Saturday, 3 December 2011

Incredible India: The Streets of New Delhi

Out in a rout

Now, I know I have lived in Europe so long and have become inured to life in other places that appear palpable but quite abstracted on National Geographic or other documentaries showcasing distant and non-Western lands.

So, finally, I thought I will venture out to get a few things, drinks most especially because even in the Netherlands I hardly ever drink tap water and probably some snacks.

Once again, I failed to be inconspicuous, I had a hat on, that was obvious enough, then a jacket, a day cravat and the apparent immobility of air travel left me seeking the security of my cane for support.

Help provided

The concierge had the good heart of having someone take me to the supermarket and show me where the nearest metro was and so we went for a walk.

My hotel or inn as it is called is on a quiet street, it even has a green quadrangle that I saw people picnicking on from my 1st floor window, on reflection, it probably was as idyllic as you will find a place in New Delhi.

We stepped out and turned a corner and the aromas and odours of New Delhi first hit me and then the people. Many people; looking with interest and some even shouting out greetings that I acknowledged gently without being too forward.

Babel of India

By the time we got to the main street, I suddenly realised people do not use the pavements but walk in the streets, horns blaring to a cacophony I once remembered was redolent of Lagos, decades ago.

Then this boy who apparently shines shoes latched unto me speaking one of the 10 or so Babels of India without pause for breath with sign language to boot; cupped fingers to mouth as he appeared to plead for my custom. No amount of shooing off by myself or my chaperone seemed to work until he realise I just would not budge and then he left.

I thought I will walk around a Wall Mart type supermarket considering the India government recently passed an order allowed for a chunky ownership of department stores – it was what you might call a kiosk than a corner-shop since you could not step in. You had to know what you wanted or be giraffe-necked to look around – I doubt I got much of what I wanted, c’est la vie.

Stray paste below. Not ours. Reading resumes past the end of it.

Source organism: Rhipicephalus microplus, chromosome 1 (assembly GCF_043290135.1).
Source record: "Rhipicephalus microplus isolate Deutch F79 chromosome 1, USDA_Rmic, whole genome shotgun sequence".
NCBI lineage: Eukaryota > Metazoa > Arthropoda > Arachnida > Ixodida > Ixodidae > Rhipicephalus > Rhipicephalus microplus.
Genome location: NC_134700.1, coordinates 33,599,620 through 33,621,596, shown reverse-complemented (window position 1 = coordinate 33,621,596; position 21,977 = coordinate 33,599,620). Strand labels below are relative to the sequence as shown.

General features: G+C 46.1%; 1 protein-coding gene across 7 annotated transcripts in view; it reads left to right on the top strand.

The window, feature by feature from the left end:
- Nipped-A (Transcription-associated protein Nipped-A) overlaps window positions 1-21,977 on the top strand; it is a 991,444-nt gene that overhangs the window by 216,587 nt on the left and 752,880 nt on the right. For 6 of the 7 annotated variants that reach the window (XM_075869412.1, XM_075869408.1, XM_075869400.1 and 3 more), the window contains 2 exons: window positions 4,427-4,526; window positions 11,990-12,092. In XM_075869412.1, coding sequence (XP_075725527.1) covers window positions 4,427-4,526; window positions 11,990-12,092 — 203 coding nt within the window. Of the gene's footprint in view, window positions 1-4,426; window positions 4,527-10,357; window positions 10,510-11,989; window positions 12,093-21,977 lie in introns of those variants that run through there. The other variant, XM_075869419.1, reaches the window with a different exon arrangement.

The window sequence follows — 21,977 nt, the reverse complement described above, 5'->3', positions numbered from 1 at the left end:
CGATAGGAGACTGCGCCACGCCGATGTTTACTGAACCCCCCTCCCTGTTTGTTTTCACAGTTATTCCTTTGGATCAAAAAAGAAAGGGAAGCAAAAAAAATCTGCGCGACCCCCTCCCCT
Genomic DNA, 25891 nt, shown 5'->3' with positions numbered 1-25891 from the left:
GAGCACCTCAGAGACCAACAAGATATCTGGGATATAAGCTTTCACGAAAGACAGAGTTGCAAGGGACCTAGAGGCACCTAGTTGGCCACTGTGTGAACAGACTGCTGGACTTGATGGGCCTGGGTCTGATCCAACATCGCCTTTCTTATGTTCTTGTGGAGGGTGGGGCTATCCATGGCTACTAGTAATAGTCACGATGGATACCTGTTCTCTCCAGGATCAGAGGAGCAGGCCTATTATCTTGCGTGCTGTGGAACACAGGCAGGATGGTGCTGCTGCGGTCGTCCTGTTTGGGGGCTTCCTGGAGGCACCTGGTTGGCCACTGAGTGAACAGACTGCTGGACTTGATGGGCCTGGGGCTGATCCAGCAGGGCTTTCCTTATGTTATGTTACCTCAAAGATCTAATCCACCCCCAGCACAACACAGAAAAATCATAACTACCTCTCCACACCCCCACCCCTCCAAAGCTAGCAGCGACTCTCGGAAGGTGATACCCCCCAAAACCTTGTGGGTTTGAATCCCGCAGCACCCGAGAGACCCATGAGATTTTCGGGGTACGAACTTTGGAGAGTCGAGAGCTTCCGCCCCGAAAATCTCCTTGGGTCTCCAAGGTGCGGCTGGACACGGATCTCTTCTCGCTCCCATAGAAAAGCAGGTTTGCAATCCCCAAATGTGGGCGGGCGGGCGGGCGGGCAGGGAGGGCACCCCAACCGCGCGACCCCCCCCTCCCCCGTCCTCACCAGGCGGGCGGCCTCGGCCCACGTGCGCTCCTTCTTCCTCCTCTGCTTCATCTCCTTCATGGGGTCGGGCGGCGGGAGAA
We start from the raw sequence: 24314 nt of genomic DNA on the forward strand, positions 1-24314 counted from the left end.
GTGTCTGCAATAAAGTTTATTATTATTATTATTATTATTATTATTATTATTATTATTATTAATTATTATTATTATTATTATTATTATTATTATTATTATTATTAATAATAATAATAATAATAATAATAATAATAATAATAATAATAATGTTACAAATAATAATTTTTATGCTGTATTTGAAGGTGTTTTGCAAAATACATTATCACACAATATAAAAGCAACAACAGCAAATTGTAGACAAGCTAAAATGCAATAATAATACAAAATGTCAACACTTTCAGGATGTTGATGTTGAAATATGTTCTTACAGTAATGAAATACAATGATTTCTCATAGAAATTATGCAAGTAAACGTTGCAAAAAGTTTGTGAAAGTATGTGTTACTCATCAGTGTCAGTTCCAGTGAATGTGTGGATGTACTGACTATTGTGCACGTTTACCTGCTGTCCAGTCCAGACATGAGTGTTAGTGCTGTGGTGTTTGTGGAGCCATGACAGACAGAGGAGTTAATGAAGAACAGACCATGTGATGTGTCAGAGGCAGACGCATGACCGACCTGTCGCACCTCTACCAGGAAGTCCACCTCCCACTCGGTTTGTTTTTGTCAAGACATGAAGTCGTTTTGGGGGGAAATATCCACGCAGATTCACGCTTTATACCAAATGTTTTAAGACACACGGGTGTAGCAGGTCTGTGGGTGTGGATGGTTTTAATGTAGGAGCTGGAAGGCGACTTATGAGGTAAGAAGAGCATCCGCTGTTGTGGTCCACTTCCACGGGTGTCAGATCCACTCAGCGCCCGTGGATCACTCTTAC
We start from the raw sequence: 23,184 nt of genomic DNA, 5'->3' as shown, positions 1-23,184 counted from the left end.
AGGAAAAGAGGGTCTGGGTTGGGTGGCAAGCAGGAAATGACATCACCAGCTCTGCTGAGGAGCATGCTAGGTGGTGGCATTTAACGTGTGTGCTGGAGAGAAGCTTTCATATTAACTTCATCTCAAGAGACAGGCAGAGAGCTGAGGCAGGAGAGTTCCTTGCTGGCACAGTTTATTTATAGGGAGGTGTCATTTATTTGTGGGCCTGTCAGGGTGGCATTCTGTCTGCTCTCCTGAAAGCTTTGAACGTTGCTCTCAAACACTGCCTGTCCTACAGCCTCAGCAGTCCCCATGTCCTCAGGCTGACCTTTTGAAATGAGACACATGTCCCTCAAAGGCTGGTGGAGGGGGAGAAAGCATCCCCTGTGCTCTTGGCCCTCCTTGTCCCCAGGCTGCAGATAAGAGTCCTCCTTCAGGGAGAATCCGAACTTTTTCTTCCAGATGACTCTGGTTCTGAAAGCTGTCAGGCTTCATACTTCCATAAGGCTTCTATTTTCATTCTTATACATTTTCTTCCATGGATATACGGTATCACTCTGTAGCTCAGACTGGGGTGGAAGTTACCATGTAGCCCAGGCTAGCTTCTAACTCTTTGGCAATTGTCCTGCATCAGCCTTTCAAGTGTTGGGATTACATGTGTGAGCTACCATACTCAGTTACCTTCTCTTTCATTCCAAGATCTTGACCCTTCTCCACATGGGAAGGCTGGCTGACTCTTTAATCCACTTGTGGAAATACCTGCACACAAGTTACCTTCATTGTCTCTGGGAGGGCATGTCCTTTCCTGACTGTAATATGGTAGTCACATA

A strained neck

After shopping, we walked further down towards the metro, I, heart in mouth thinking I was going to be run over, my chaperone literally oblivious of the precarious state I thought I was in. The rickshaws and car hustling and bustling, people walking in front of moving cars as if they were not there – it was a pace of life I had not seen in a long time.

As if to bring me back to earth, I could see signs of encroaching Western capitalism, the shopping streets had various hoardings on the electric poles but the one that stuck out the most was, “If you cannot keep our jobs, don’t take them away.” Others referred to the boarding up of shops and actions that usually affect small businesses.

Massaging a bargain

Then, I had to be alert to the fact that you might be offered all sorts of stuff on the street, all looking like a deal that you honestly do not need even if it is cheap. Yes, I was offered a 64GB USB stick for a European pittance and though it looked like a deal, the honest truth is, I did not need it.

It took a while for me to make myself clear and as we turned off into a quiet street my chaperone went through the exhaustive pains of showing me a massage parlour. Somehow, tourists that have visited before me must have given the impression that we are all sex-starved, sex-crazed and sex-addicted looking for a quick rub down. I really had to shake my head vigorously.

Soon we were back at the inn and what is normal to them had me looking all melodramatic – now thinking of that main road, though India drives on the left, I could for the life of me decide what side they were driving on – chaos simply defines the order of things on the road.

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